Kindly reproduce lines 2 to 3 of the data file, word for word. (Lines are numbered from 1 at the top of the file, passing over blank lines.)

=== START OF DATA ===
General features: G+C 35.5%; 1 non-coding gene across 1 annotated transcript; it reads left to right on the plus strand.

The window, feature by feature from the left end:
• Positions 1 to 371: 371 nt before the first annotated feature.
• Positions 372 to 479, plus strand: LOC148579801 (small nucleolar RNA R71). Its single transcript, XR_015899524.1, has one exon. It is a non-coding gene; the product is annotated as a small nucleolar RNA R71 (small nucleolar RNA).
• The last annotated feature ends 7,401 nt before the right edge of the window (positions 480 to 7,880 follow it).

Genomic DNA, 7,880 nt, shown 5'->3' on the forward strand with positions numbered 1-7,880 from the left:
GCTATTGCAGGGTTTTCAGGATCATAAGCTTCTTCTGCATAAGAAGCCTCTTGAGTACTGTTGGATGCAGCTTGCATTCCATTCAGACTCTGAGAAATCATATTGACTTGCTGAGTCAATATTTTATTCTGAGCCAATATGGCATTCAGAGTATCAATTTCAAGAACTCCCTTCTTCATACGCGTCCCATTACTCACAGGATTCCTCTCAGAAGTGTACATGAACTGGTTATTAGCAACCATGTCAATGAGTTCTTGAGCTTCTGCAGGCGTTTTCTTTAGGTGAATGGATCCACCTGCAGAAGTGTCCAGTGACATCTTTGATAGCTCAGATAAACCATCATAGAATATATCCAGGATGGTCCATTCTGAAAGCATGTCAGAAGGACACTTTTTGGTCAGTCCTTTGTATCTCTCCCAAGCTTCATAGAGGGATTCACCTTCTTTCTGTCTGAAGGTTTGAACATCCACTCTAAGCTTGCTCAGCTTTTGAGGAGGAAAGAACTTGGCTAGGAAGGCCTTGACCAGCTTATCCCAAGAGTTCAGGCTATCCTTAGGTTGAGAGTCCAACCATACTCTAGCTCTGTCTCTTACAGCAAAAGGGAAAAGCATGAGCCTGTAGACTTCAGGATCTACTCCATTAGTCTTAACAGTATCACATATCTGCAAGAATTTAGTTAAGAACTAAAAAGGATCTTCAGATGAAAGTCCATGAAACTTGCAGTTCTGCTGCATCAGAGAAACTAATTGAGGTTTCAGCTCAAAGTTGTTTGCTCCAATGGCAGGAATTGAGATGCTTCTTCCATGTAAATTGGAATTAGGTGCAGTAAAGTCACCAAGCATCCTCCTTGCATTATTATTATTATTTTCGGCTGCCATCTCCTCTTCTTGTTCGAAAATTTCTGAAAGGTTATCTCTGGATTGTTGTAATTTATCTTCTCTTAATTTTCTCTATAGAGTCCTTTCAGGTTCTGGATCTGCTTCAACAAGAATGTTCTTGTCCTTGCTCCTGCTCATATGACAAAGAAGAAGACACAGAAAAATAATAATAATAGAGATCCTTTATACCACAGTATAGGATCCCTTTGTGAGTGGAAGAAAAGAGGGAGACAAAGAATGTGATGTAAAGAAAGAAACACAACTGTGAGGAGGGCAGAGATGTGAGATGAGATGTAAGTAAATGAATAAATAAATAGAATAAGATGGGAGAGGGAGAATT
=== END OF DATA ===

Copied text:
The window, feature by feature from the left end:
• Positions 1 to 371: 371 nt before the first annotated feature.